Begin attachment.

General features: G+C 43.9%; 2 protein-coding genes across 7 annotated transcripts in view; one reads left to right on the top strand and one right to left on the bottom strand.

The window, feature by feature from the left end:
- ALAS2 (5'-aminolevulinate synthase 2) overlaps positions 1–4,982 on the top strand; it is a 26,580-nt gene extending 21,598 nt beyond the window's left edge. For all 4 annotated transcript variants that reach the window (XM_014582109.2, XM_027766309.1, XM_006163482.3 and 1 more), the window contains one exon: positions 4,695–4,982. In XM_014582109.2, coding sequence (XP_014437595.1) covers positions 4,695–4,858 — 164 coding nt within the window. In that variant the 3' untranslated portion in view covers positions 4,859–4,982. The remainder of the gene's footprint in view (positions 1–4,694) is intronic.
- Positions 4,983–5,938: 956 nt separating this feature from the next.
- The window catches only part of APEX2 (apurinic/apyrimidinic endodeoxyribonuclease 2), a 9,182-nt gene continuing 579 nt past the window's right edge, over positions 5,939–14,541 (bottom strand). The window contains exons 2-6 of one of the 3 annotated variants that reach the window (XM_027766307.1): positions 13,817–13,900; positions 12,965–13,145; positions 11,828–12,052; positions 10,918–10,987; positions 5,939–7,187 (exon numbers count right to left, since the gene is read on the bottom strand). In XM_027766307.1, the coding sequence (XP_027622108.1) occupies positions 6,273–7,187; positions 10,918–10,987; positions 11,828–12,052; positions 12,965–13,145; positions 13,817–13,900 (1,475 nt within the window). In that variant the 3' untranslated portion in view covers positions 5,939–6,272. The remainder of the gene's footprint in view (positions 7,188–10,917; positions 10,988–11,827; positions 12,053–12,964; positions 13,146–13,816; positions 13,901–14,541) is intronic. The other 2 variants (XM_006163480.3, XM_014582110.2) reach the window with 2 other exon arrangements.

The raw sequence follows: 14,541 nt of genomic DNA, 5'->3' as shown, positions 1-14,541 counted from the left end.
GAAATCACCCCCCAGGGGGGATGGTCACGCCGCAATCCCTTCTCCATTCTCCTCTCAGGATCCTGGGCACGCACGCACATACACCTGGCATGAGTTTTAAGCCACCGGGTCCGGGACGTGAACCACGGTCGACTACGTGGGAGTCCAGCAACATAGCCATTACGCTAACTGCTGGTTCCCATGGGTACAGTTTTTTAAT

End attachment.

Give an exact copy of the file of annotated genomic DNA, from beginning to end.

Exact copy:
General features: G+C 43.9%; 2 protein-coding genes across 7 annotated transcripts in view; one reads left to right on the top strand and one right to left on the bottom strand.

The window, feature by feature from the left end:
- ALAS2 (5'-aminolevulinate synthase 2) overlaps positions 1–4,982 on the top strand; it is a 26,580-nt gene extending 21,598 nt beyond the window's left edge. For all 4 annotated transcript variants that reach the window (XM_014582109.2, XM_027766309.1, XM_006163482.3 and 1 more), the window contains one exon: positions 4,695–4,982. In XM_014582109.2, coding sequence (XP_014437595.1) covers positions 4,695–4,858 — 164 coding nt within the window. In that variant the 3' untranslated portion in view covers positions 4,859–4,982. The remainder of the gene's footprint in view (positions 1–4,694) is intronic.
- Positions 4,983–5,938: 956 nt separating this feature from the next.
- The window catches only part of APEX2 (apurinic/apyrimidinic endodeoxyribonuclease 2), a 9,182-nt gene continuing 579 nt past the window's right edge, over positions 5,939–14,541 (bottom strand). The window contains exons 2-6 of one of the 3 annotated variants that reach the window (XM_027766307.1): positions 13,817–13,900; positions 12,965–13,145; positions 11,828–12,052; positions 10,918–10,987; positions 5,939–7,187 (exon numbers count right to left, since the gene is read on the bottom strand). In XM_027766307.1, the coding sequence (XP_027622108.1) occupies positions 6,273–7,187; positions 10,918–10,987; positions 11,828–12,052; positions 12,965–13,145; positions 13,817–13,900 (1,475 nt within the window). In that variant the 3' untranslated portion in view covers positions 5,939–6,272. The remainder of the gene's footprint in view (positions 7,188–10,917; positions 10,988–11,827; positions 12,053–12,964; positions 13,146–13,816; positions 13,901–14,541) is intronic. The other 2 variants (XM_006163480.3, XM_014582110.2) reach the window with 2 other exon arrangements.

The raw sequence follows: 14,541 nt of genomic DNA, 5'->3' as shown, positions 1-14,541 counted from the left end.
GAAATCACCCCCCAGGGGGGATGGTCACGCCGCAATCCCTTCTCCATTCTCCTCTCAGGATCCTGGGCACGCACGCACATACACCTGGCATGAGTTTTAAGCCACCGGGTCCGGGACGTGAACCACGGTCGACTACGTGGGAGTCCAGCAACATAGCCATTACGCTAACTGCTGGTTCCCATGGGTACAGTTTTTTAAT